BALCA on Change in Authorized PERM Signatory

The Board of Alien Labor Certification Appeals (BALCA) reversed a PERM labor certification (LC) denial involving a change in the PERM application signatory at the time of an audit. This case illustrates the minute details that can determine success or failure in the PERM process. The facts of the case and legal issues presented are summarized below. The Murthy Law Firm did not file this PERM LC or represent this employer before BALCA. The summary of the case included below is based on public records and is provided for the benefit of MurthyDotCom readers.

Audit Requests Original Signatures

A PERM application, form ETA 9089, was filed by the employer in this case, Global Empire, LLC. It listed the president of the company as the PERM signatory. During an audit, the U.S. Department of Labor (DOL) requested an originally signed copy of the 9089. In response, the employer modified the 9089 signature block to reflect a new company representative’s name and title. The new company representative signed the form, which was, in turn, submitted with the audit response.

PERM Denied Due to Changes: Reconsideration Unsuccessful

The PERM application was denied following the DOL’s review of the audit response. The DOL found that the employer substantially failed to respond to the audit, because the person signing the form 9089 had changed from the initial PERM application.

The employer requested reconsideration of the denial, noting that the authorized signatory had been changed and that the new signatory had the case-specific knowledge needed to make the attestations on the PERM application. The certifying officer (CO), however, determined that the employer’s explanation for the signatory change could not even be taken into consideration. Rather, the CO interpreted the relevant regulation to require that such an argument can only be made during an audit. And, because the employer had failed to provide any explanation related to the signatory change during the audit, the decision by the DOL to deny the PERM had been appropriate. The employer refused to accept this decision and appealed to BALCA.

Audit File Documents Versus Other Documents

When an audit requests documents that the employer is required to keep in an audit file, a failure to supply those documents is presumed to be a substantial failure. This will result in a PERM denial. On the other hand, if the CO requests documents that the employer is not required to keep in the audit file, the DOL must consider: (1) whether the CO reasonably requested the documentation (i.e. whether the documentation was reasonably available) and (2) whether the omission of the documentation is material enough to constitute a substantial failure to provide required documents.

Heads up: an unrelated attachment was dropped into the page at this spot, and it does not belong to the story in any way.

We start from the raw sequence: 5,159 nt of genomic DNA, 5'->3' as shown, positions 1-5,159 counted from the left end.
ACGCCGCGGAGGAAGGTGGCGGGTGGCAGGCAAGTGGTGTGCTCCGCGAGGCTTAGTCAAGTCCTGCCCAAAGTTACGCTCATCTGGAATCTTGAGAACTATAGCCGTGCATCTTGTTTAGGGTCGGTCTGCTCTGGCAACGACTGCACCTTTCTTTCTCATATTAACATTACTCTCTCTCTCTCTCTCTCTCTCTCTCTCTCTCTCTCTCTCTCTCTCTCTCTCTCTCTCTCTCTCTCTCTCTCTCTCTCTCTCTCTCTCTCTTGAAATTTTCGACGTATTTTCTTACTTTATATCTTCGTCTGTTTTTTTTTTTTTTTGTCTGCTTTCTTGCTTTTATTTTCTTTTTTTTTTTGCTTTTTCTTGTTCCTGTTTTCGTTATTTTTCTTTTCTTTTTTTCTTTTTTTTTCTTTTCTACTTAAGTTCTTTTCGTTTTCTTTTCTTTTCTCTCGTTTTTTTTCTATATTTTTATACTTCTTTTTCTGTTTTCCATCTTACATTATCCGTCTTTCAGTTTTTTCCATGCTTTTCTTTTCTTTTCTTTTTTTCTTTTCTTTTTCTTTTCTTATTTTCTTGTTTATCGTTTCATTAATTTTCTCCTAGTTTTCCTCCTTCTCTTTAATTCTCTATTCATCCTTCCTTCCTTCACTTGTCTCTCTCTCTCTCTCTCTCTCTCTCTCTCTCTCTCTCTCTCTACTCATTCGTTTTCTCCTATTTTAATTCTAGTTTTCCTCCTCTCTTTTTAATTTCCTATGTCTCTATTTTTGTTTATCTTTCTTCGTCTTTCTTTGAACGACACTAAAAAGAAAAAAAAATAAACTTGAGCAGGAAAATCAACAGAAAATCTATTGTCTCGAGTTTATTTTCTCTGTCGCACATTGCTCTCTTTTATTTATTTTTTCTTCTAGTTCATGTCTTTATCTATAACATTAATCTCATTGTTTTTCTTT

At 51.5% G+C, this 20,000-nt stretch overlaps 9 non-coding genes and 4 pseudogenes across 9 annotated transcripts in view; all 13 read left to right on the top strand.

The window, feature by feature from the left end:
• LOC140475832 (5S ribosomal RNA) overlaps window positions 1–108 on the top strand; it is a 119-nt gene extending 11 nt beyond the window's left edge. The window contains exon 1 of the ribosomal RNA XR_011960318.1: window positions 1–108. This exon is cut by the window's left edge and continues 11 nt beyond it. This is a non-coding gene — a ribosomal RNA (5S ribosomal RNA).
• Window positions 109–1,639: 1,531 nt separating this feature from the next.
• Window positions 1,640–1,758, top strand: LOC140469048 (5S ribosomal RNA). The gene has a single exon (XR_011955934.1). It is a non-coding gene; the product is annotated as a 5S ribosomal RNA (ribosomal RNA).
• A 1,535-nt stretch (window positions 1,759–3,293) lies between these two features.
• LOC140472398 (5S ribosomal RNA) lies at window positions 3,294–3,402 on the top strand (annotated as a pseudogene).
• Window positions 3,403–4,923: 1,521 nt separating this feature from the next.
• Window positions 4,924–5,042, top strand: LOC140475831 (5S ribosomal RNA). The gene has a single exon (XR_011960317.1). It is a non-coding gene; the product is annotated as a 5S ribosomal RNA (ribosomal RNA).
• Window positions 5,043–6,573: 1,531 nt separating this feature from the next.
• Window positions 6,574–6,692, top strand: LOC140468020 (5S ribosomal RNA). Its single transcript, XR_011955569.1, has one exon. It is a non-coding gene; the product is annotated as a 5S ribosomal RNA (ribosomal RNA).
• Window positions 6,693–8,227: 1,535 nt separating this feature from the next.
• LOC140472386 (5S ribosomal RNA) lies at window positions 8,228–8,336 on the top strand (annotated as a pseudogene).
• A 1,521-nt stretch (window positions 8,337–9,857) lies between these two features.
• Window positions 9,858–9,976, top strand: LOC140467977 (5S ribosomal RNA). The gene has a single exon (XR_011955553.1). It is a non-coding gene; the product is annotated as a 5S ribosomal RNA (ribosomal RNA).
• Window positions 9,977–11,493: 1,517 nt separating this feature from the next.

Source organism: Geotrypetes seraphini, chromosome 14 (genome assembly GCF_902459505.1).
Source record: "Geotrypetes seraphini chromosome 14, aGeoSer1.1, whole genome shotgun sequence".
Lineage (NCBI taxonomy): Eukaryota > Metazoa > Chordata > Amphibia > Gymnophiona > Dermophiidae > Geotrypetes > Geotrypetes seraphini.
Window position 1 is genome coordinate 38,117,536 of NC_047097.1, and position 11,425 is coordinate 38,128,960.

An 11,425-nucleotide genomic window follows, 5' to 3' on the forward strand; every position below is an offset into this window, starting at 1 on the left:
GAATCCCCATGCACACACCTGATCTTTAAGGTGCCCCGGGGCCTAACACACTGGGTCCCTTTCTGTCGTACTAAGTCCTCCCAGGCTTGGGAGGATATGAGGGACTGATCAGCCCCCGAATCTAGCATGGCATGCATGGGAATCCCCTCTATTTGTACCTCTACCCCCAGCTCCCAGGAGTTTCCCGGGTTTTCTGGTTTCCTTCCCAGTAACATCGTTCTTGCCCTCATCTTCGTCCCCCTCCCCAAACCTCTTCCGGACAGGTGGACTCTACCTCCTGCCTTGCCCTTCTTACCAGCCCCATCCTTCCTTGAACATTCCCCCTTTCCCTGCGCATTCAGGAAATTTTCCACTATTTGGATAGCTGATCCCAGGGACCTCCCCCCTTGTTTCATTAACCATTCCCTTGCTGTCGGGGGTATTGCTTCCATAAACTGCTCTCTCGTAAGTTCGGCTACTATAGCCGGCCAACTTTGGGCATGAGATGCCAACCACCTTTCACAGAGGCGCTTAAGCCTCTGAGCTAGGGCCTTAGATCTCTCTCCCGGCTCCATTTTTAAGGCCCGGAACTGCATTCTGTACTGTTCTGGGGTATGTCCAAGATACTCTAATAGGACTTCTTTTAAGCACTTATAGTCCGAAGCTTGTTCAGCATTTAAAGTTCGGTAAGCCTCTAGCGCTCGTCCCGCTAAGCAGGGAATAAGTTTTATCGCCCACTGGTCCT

Employers are not required to keep a signed form 9089 in the audit file. BALCA, however, has determined previously that this document is reasonably available and material, and failure to provide it is presumed to be a substantial failure justifying a denial.

In this case, the employer did not fail to provide the signed forms. The employer submitted the signed forms, but with a new signatory. Thus, BALCA needed to determine whether this constituted a substantial failure, in addition to examining whether the explanation related to the signatory change could be considered, even though it was not included in the audit response.

BALCA Reverses Denial

BALCA disagreed with the CO’s refusal to accept the employer’s evidence and explanation during the request for reconsideration. In a request for reconsideration, the employer may include evidence previously submitted, as well as documentation that existed at the time of the audit, but which the employer did not have the opportunity to present. The CO cannot block admission of evidence at reconsideration if the circumstances of an audit do not alert the employer to the potential deficiency, and the evidence is not standard. BALCA found that the circumstances of the audit did not alert the employer to the fact that the change in signatory could be viewed as a deficiency and that it is not standard to have to explain such changes.

BALCA confirmed that, under applicable regulations, a PERM application will be denied if there is a substantial failure by an employer to provide documents requested in an audit. However, BALCA considered the legal distinction between documentation that is required to be kept by the employer in an audit file versus the documentation that is not. BALCA concluded that, based on the documentation that showed a change in the authorized signatory, there was no reason for the employer to provide a copy of 9089 signed by the signatory that was originally listed. Accordingly, BALCA reversed the denial of the PERM and remanded it for certification.


Every detail can matter in the PERM LC process. Here, a change in authorized personnel, which is a common occurrence in business, resulted in a denial and protracted battle to reverse the result. DOL COs tend to adjudicate PERM cases quite rigidly, treating even something that may appear insignificant as a fatal error. Accordingly, it is strongly recommended that employers retain an experienced immigration attorney to assist with the process.


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Disclaimer: The information provided here is of a general nature and may not apply to any specific or particular circumstance. It is not to be construed as legal advice nor presumed indefinitely up to date.